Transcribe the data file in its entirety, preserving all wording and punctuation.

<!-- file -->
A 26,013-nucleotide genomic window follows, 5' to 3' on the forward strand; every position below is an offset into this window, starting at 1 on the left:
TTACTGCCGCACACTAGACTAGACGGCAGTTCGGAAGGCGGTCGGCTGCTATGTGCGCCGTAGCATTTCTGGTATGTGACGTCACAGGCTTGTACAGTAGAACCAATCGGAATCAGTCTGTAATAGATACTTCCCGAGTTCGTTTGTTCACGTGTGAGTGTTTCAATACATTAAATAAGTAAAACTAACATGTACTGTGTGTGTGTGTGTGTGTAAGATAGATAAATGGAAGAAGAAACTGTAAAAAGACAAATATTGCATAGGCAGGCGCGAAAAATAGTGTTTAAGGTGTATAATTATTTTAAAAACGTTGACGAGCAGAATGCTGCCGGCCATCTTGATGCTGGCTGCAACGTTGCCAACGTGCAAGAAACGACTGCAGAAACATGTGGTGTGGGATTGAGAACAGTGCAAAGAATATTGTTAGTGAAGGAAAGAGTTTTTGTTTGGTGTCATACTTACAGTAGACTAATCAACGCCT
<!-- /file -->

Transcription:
A 26,013-nucleotide genomic window follows, 5' to 3' on the forward strand; every position below is an offset into this window, starting at 1 on the left:
TTACTGCCGCACACTAGACTAGACGGCAGTTCGGAAGGCGGTCGGCTGCTATGTGCGCCGTAGCATTTCTGGTATGTGACGTCACAGGCTTGTACAGTAGAACCAATCGGAATCAGTCTGTAATAGATACTTCCCGAGTTCGTTTGTTCACGTGTGAGTGTTTCAATACATTAAATAAGTAAAACTAACATGTACTGTGTGTGTGTGTGTGTGTAAGATAGATAAATGGAAGAAGAAACTGTAAAAAGACAAATATTGCATAGGCAGGCGCGAAAAATAGTGTTTAAGGTGTATAATTATTTTAAAAACGTTGACGAGCAGAATGCTGCCGGCCATCTTGATGCTGGCTGCAACGTTGCCAACGTGCAAGAAACGACTGCAGAAACATGTGGTGTGGGATTGAGAACAGTGCAAAGAATATTGTTAGTGAAGGAAAGAGTTTTTGTTTGGTGTCATACTTACAGTAGACTAATCAACGCCT